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It is a hard life for these on the road

Afshan Yasmeen


In the absence of basic amenities such as toilets at bus-stops, life is miserable for women conductors


— Photo: K. Bhagya Prakash

NEED KEEPS THEM TICKING: A woman bus conductor issuing tickets at Shivaji Nagar Bus Station.

BANGALORE: A stressful eight-hour duty with literally no break in between. Getting pulled, pushed and elbowed in a jam-packed bus all through the day. Trying to tally the trip sheet with the day’s collections. Ending up paying a penalty for reporting for work late sometimes. If she has to take leave suddenly, she has to pay a penalty at the rate of Rs. 4 a km for the number of kilometres the route covers. (This rule is however applicable to all conductors.)

This makes up the day of Shashikala Kantharaj (name changed), a conductor on bus route number 86 (from Karnataka Housing Board colony to Kempegowda Bus Station).

For all the hard work that she does as a trainee conductor, she gets a paltry salary of around Rs. 3,000, including overtime payment. BMTC has 700 women conductors as of now.

Another woman conductor, Kirthika (name changed), got married after her selection in 2003. She worked for two years without taking any leave. When she returned to work after her maternity leave, her mother used to bring the baby to the bus station for breastfeeding.

“She was stressed out and forced to resign six months ago. In the absence of even basic amenities such as water and toilets at bus-stops, life is miserable for women conductors,” said Shamaraju K., a driver.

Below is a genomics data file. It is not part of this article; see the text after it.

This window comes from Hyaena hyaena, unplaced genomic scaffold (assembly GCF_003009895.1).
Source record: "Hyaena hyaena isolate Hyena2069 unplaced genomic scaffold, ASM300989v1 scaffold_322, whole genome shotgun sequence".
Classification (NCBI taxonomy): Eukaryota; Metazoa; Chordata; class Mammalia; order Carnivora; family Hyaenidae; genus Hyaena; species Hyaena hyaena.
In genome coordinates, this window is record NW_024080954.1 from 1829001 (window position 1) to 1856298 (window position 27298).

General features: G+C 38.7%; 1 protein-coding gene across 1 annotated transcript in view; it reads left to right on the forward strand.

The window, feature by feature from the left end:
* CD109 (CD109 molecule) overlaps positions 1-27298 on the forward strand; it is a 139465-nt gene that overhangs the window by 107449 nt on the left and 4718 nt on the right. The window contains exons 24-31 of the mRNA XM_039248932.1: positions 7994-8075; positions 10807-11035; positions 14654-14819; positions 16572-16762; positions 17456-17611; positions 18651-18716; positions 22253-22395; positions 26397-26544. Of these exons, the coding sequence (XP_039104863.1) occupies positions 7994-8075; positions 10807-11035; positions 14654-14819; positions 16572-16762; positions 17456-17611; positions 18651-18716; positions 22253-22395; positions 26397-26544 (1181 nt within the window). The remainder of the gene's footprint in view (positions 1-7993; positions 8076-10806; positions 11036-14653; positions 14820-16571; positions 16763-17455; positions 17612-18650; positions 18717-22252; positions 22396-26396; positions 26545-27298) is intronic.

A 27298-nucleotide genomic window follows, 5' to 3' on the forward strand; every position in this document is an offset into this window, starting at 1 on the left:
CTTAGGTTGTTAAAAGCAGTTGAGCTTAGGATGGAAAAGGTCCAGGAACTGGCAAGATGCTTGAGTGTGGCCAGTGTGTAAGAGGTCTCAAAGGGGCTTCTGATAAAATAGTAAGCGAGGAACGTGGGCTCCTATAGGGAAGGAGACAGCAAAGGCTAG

“The running time for every trip ranges between 25 to 40 minutes depending on the route. It is difficult to cover the distance in the stipulated time with the burgeoning city traffic. We do not even get a 10-minute break between two trips,” said another woman conductor.

“I have to wait for more than an hour if I want to go to the toilet. Because, it usually takes that much time to reach Majestic from the bus-stop from where I report for work,” she said.

It is because of these reasons that most women conductors quit months after they join work. “They would have joined the BMTC with hopes of being government servants and supporting their families. But their dreams are shattered within a month after they realise how difficult it is for them,” a man conductor on bus route number 223 (B) (Shivajinagar to Malathahalli) said.

He explained how women conductors have to spend the night in the bus on his route. “The 9.15 p.m. trip reaches Malathahalli from Shivajinagar at 10.45 p.m. The next trip is at 5 am and there is no way a woman can get back home and report again for the 5 a.m. trip unless she has a house in the area,” he said. “But as the routes are changed on a rotation basis, these women conductors cannot take houses on rent nearer to their workplaces.”

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